Fort Ticonderoga Association's 2013 Economic Impact Report is available here.
Fort Ticonderoga is where the clash for empire and struggle for liberty happened! Fort Ticonderoga is America’s Fort and is one of the most significant and oldest historic places to visit in North America. It tells the story of how the armies of Great Britain and France struggled to control a continent and where a generation later Americans fought to establish a free nation. It celebrates how America remembers its past and finds inspiration in the power of place to preserve its epic history for future generations.
Ticonderoga’s land has been contested since the earliest European explorers set foot on its shores over four hundred years ago. The first armed conflict using firearms in the Lake Champlain region took place in July 1609 when Samuel de Champlain and his Algonquin allies fought a brief skirmish with Iroquois warriors while exploring the Ticonderoga peninsula. A century and a half later during the French and Indian War, the French army began fortifying the area. Constructed beginning in the fall of 1755 Fort Carillon, later called Ticonderoga was built to guard a portage on the narrow water highway connecting New France with Britain’s American colonies. On July 8th, 1758 the British army attacked the French at Ticonderoga attempting to seize control of this strategic Fort. After a day-long battle and outnumbering the French army nearly five to one, the British were defeated suffering casualties of nearly 2000 men killed and wounded. For France, the Battle of Carillon was their greatest victory of the entire war. The British returned in July of 1759 and succeeded in capturing the Fort. Fort Ticonderoga remained a British outpost until May 10th, 1775, when Ethan Allan and his Green Mountain Boys along with Benedict Arnold captured the Fort in a daring early morning raid achieving one of the first major victories of the American Revolution. The cannon captured at the Fort in May 1775 were later hauled to Boston to provide the fledging American army critically needed artillery to defend the city. Ticonderoga’s guns helped force the British to evacuate Boston in March of 1776.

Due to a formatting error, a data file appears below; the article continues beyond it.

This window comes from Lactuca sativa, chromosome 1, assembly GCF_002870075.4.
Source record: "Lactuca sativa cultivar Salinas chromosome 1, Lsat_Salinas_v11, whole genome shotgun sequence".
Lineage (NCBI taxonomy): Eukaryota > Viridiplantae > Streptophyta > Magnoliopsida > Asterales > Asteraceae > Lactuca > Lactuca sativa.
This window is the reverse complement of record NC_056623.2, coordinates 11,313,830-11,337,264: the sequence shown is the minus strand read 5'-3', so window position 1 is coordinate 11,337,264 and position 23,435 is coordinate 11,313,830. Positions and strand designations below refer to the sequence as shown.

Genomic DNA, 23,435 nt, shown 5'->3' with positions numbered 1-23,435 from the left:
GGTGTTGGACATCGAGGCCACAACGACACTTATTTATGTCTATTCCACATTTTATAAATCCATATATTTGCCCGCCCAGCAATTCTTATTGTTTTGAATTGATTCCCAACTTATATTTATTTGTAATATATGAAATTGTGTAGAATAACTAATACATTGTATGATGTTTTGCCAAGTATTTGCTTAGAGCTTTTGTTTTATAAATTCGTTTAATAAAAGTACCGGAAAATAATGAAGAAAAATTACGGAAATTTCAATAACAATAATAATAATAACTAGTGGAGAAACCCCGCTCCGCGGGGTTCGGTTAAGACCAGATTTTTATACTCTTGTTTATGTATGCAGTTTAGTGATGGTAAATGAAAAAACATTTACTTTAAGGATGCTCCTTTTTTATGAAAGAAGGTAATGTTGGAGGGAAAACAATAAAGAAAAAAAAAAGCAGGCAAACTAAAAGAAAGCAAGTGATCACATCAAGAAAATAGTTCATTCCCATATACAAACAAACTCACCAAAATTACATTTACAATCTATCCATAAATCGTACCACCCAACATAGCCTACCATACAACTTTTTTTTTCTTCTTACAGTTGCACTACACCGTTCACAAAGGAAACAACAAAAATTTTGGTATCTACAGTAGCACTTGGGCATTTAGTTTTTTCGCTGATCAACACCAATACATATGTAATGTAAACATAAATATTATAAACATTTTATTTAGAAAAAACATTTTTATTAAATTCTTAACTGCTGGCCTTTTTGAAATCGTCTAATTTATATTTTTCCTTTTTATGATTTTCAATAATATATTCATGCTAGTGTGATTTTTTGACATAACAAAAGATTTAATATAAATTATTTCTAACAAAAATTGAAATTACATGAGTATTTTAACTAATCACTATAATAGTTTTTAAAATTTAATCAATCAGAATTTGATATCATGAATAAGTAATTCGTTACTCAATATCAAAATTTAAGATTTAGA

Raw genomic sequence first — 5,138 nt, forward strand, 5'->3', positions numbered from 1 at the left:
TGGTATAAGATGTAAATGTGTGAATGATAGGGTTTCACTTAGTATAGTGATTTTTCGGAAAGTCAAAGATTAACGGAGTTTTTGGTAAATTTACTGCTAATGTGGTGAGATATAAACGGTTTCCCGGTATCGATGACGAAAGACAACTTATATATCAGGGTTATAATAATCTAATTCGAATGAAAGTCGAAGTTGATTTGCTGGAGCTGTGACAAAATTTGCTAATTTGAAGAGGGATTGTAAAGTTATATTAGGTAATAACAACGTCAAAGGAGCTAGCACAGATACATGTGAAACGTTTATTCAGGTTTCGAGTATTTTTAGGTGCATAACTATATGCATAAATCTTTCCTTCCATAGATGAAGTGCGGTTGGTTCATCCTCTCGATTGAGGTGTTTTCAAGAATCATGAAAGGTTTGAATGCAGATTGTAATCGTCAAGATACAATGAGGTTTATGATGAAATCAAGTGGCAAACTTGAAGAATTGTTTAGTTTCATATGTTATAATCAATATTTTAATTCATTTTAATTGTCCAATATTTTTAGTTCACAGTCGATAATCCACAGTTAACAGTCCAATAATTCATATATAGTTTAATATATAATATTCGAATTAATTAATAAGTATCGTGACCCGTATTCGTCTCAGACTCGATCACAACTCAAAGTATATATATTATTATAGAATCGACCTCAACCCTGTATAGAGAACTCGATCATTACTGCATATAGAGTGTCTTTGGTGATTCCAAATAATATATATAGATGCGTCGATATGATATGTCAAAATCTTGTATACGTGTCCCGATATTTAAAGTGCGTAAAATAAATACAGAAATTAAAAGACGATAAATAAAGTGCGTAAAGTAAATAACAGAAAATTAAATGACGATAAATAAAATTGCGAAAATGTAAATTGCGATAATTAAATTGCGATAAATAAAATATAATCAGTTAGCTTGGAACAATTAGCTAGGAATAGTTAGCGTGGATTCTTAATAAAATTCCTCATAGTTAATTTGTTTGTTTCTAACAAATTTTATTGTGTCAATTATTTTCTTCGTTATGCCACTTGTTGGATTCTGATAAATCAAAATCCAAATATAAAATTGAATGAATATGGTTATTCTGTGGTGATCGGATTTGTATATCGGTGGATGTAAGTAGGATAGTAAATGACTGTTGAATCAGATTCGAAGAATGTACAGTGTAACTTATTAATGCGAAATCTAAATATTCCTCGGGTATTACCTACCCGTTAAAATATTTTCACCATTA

In July of 1777 the British army invaded northern New York from Canada. Ticonderoga was quickly surrounded and its American garrison was forced to evacuate. The British pursued the American’s southward until the two armies clashed at Saratoga later that fall. After a decisive series of battles the British were defeated shifting the focus of the American Revolution out of New England and New York. In early November 1777, the few remaining British troops at Ticonderoga burned the Fort and retreated to Canada.
Following the Revolutionary War, Fort Ticonderoga quickly fell into ruins, but quickly became a popular tourist destination for the first generations of American tourists. Interest in preserving the Fort began in the early decades of the 19th century when in 1820 the Pell family acquired the site and welcomed visitors to see one of the great places in American history. In 1909 the family began the painstaking task of reconstruction the Fort and the formation of its vast historic object collections including one of the largest and most comprehensive collections of weapons used in the Revolutionary War and establishing a museum to celebrate the role Ticonderoga played in American history. The preservation and reconstruction of Fort Ticonderoga was one of the earliest historic preservation projects begun in North America.
Today guests immerse themselves in the nearly 2000 acres of exquisite landscape overlooking Lake Champlain and Vermont’s Green Mountains. Fort Ticonderoga is located in the scenic Adirondack Park, the largest contiguous park in the United States and is a short drive from Lake George Village, Lake Placid, and nearby Vermont. Daily programs and special events recreate Fort Ticonderoga’s defining story and the roar of cannon and pageantry of arms bring to life the struggle for America!
Fort Ticonderoga’s museum offers guests the opportunity to discover the objects that helped shape the nations of North America! Engaging exhibits featuring weapons used in the Revolutionary War, engraved powder horns, and everyday objects used by soldiers help tell the story of how history was made at Ticonderoga. Annual special exhibits in the Deborah Clarke Mars Education Center exhibition gallery highlight rarely-seen treasures from the museum’s century-old collections.
From fun hands-on living history programs to Fort Ticonderoga’s seasonal Heroic Corn Maze; scholarly seminars to garden activities; Fort Ticonderoga offers more than one hundred exciting and unique events and programs each year making it a favorite place to visit! History enthusiasts, groups, families and educators all have unique opportunities to immerse themselves in Fort Ticonderoga’s rich history, beautiful landscape and engaging programs. Spend the day with us at America’s Fort!